A bed and breakfast in Yogyakarta is a small lodging establishment that offers overnight accommodation and inclusive breakfast. Usually, Yogyakarta bed and breakfasts are private homes or family homes offering accommodations. The typical Yogyakarta B&B has between 4 and 11 rooms, with 6 being the average. Generally, guests are accommodated in private bedrooms with private bathrooms, or in a suite of rooms including an en suite bathroom. Some homes have private bedrooms with a bathroom which is shared with other guests. Breakfast is served in the bedroom, a dining room, or the host's kitchen. Often the owners of guest house themselves prepare the breakfast and clean the rooms.
Hostels in Yogyakarta
Yogyakarta hostels provide budget-oriented, sociable accommodation where guests can rent a bed, usually a bunk bed, in a dormitory and share a bathroom, lounge, and sometimes a kitchen. Rooms can be mixed or single-sex, although private rooms may also be available. Hostels are often cheaper for both the operator and occupants; many Yogyakarta hostels have long-term residents whom they employ as desk agents or housekeeping staff in exchange for experience or discounted accommodation.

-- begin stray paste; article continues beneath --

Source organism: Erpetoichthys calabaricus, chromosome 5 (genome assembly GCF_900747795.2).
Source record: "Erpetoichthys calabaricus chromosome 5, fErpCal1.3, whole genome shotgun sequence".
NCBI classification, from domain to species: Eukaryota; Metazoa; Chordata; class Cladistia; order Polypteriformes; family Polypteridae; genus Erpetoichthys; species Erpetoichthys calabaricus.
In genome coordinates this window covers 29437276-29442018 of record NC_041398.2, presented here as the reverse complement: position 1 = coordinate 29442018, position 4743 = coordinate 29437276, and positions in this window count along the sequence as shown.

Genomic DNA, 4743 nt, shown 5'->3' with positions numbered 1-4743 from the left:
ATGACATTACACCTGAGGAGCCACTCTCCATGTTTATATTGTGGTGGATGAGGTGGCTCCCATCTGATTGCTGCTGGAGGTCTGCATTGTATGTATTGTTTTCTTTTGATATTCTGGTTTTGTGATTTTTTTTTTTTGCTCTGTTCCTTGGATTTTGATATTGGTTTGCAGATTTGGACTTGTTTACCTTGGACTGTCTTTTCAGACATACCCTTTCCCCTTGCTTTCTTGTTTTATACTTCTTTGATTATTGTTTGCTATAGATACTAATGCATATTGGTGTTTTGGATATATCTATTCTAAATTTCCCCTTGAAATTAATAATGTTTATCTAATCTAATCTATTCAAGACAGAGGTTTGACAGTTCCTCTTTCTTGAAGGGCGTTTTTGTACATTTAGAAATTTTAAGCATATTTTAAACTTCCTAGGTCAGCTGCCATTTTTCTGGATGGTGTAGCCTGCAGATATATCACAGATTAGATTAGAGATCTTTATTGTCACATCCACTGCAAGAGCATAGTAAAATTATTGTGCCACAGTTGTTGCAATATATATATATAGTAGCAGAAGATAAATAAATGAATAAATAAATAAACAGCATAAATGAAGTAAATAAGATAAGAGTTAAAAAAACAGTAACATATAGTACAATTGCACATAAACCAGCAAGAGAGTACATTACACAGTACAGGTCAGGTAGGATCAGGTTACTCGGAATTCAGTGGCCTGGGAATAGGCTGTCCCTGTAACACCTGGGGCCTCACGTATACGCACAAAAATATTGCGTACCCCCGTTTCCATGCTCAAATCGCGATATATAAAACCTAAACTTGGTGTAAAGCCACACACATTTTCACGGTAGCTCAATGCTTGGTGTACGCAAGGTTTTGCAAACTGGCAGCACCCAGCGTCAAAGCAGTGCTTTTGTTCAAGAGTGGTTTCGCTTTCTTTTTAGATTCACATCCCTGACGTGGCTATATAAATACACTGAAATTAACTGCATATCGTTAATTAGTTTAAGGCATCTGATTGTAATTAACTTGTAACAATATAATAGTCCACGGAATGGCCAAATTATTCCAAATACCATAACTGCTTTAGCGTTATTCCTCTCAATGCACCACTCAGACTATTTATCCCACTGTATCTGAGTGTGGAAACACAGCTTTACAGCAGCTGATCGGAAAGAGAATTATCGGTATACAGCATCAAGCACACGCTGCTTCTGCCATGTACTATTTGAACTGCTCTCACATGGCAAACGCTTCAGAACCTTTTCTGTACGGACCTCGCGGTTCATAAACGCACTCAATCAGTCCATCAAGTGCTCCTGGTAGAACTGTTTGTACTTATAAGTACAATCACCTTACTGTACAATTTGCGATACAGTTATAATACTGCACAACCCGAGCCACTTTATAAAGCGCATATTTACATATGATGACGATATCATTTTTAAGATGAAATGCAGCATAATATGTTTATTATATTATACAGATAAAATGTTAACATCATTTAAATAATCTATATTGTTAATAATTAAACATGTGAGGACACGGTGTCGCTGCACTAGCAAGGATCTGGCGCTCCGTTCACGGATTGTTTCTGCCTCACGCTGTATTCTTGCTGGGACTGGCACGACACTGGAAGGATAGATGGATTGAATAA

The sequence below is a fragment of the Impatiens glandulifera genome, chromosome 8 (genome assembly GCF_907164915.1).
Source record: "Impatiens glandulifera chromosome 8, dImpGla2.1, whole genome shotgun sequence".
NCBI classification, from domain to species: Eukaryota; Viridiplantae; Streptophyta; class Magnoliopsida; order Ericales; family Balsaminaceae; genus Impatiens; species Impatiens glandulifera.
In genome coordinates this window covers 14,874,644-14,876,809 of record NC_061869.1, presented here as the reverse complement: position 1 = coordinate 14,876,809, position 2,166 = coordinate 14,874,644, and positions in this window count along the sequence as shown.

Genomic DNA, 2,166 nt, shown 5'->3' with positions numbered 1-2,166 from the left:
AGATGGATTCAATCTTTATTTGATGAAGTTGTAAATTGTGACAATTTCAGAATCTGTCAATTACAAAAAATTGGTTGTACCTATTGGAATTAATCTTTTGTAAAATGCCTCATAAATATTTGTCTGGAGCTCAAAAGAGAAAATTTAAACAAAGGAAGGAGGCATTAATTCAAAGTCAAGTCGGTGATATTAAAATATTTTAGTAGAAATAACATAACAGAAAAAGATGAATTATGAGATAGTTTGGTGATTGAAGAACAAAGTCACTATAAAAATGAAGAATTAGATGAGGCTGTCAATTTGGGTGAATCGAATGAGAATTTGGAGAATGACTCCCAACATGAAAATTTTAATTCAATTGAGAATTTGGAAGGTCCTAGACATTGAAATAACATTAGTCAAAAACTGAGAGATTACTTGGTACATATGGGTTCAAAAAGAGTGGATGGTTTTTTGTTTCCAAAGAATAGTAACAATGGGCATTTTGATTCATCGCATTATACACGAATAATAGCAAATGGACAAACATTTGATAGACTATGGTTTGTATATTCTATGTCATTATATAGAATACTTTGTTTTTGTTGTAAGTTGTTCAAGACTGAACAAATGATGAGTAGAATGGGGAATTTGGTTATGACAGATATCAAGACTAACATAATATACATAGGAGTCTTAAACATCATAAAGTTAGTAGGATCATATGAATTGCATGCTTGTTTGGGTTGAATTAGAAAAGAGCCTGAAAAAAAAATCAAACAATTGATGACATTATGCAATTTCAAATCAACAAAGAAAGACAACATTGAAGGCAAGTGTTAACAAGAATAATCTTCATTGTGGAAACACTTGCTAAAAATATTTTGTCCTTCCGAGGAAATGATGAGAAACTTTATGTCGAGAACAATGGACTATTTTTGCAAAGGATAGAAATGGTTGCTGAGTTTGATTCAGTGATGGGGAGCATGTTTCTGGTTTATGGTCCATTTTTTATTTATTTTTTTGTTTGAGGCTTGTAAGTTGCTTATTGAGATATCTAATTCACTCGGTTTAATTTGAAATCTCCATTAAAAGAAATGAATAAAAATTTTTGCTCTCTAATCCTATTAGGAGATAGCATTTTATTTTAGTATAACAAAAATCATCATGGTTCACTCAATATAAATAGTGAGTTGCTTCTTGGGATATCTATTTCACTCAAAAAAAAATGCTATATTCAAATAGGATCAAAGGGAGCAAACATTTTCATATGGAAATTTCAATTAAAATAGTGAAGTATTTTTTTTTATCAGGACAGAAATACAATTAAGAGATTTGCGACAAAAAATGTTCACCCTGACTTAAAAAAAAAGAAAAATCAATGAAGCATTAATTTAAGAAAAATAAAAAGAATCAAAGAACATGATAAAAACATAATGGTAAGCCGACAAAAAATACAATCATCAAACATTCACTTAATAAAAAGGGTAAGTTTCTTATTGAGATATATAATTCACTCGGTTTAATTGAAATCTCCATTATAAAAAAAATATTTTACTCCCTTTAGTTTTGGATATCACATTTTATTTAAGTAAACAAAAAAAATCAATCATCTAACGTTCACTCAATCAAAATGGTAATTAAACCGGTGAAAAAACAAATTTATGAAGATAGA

Apartment hotels, extended stay hotels in Yogyakarta
Extended stay hotels are small to medium-sized Yogyakarta hotels that offer longer term full service accommodations compared to a traditional hotel. Extended stay hotels may offer non-traditional pricing methods such as a weekly rate that cater towards travelers in need of short-term accommodations for an extended period of time. Similar to limited and select service hotels, on-site amenities are normally limited and most extended stay hotels in Yogyakarta lack an on-site restaurant.
Timeshare and destination clubs in Yogyakarta
Yogyakarta timeshare and destination clubs are a form of property ownership also referred to as a vacation ownership involving the purchase and ownership of an individual unit of accommodation for seasonal usage during a specified period of time. Timeshare resorts in Yogyakarta often offer amenities similar that of a Full service hotel with on-site restaurant(s), swimming pools, recreation grounds, and other leisure-oriented amenities. Destination clubs of Yogyakarta on the other hand may offer more exclusive private accommodations such as private houses in a neighborhood-style setting.
Motels in Yogyakarta
A Yogyakarta motel is a small-sized low-rise lodging establishment similar to that of a limited service hotel, but with direct access to individual rooms from the car park. Common during the 1950s and 1960s, motels were often located adjacent to a major road, where they were built on inexpensive land at the edge of towns or along stretches of highways. They are still useful in less populated areas of Yogyakarta for driving travelers, but the more populated an area becomes the more hotels fill the need. Many of Yogyakarta motels which remain in operation have joined national franchise chains, rebranding themselves as hotels, inns or lodges.